mortgage bond

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Mortgage bond

A bond in which the issuer has granted the bondholders a lien against the pledged assets. See: Collateral trust bonds
Copyright © 2012, Campbell R. Harvey. All Rights Reserved.

Mortgage Bond

A long-term bond secured by the payments on one or more mortgages. For example, a mortgage corporation may issue a bond backed by payments it receives from clients. This provides the issuer with working capital while providing a relatively safe investment for bondholders. In the event of default, bondholders have the right to take possession of and sell the property underlying the mortgage in order to recover their investments. See also: Mortgage-backed security.
Farlex Financial Dictionary. © 2012 Farlex, Inc. All Rights Reserved

mortgage bond

A long-term debt security that is secured by a lien on specific assets, usually on fixed assets such as real estate. See also closed-end mortgage, open-end mortgage.
Wall Street Words: An A to Z Guide to Investment Terms for Today's Investor by David L. Scott. Copyright © 2003 by Houghton Mifflin Company. Published by Houghton Mifflin Company. All rights reserved. All rights reserved.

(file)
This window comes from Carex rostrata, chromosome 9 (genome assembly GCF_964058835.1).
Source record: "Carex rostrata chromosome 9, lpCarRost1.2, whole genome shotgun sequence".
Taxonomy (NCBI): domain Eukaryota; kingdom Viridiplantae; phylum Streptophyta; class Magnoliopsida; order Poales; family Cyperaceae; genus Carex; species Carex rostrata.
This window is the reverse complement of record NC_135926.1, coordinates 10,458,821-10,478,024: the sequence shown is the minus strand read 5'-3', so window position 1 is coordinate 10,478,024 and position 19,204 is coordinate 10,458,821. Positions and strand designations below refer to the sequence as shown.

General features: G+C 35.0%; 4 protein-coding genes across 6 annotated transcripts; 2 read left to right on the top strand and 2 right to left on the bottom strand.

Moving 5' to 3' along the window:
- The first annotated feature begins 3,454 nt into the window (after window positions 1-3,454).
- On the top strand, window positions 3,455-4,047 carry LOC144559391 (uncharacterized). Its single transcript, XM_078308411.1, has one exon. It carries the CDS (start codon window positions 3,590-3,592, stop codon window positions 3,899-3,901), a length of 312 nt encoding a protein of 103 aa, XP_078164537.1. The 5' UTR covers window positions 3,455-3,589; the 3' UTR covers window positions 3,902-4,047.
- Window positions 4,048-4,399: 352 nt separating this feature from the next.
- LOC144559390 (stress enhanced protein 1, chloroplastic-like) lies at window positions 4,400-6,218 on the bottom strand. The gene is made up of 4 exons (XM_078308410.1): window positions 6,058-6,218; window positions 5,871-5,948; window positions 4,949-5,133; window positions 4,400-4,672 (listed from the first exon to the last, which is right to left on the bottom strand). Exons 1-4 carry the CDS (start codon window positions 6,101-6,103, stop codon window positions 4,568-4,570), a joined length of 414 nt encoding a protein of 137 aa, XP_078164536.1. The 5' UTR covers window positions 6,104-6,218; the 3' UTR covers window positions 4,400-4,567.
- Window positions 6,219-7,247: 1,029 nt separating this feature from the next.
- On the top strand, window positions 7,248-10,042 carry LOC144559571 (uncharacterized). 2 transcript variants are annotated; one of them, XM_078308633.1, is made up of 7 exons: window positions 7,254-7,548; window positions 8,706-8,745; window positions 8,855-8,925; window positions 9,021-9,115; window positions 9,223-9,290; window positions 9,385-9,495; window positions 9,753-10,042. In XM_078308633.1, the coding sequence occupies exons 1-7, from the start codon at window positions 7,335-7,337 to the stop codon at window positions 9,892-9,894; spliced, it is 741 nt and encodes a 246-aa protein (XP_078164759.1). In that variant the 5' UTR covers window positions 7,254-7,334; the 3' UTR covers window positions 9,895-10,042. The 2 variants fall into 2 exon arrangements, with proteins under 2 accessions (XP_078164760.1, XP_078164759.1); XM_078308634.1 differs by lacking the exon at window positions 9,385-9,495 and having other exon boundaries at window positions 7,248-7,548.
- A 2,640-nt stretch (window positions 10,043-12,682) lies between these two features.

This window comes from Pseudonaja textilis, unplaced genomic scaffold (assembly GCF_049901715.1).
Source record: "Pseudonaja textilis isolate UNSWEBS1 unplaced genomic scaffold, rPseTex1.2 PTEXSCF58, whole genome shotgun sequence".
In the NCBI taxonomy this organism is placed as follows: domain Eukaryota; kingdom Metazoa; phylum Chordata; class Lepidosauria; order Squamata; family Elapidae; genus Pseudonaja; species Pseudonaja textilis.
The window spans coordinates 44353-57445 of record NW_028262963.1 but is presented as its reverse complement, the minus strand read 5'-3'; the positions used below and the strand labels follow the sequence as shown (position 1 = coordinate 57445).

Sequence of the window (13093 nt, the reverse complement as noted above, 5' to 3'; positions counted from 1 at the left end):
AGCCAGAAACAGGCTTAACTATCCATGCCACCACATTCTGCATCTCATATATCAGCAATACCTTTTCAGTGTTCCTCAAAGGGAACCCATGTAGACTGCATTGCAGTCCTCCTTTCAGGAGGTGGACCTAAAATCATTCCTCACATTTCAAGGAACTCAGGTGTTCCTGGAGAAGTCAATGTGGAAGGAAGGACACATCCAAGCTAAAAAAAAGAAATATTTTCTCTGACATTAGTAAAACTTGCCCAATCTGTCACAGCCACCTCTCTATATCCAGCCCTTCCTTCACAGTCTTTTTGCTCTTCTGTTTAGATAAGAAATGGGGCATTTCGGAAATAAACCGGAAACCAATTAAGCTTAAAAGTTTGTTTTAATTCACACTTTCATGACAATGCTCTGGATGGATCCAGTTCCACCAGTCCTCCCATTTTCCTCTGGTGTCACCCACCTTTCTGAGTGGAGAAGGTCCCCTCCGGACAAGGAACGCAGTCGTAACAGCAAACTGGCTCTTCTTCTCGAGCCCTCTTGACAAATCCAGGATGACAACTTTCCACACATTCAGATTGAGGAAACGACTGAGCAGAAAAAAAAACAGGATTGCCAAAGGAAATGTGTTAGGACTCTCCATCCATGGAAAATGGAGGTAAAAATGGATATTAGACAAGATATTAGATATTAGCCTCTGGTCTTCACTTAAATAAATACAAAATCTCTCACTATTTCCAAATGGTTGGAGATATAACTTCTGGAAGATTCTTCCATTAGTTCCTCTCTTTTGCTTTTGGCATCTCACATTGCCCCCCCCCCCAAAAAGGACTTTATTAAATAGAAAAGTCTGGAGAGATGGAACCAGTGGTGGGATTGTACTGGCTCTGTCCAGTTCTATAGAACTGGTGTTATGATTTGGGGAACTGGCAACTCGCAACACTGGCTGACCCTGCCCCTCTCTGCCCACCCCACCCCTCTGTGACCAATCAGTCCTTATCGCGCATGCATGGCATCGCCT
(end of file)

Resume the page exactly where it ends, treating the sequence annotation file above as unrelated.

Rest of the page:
References in periodicals archive ?
The ETF tracks US agency mortgage backed bonds, including Fannie Mae and Freddie Mac.
Madigan is suing S&P for its alleged "fraudulent role" in assigning top credit ratings to mortgage backed bonds that subsequently plunged in value during the global credit crisis.
He was charged with artificially driving up prices of sub prime mortgage backed bonds at the peak of the housing and credit crisis between august 2007 and February 2008.
Rodolitz is proposing the recapitalization of the commercial real estate industry throughout the country through a mechanism of federally isued mortgage backed bonds. With limited tax exempt status, a 4 percent interest and 90 percent of the instrument guaranteed by Washington.

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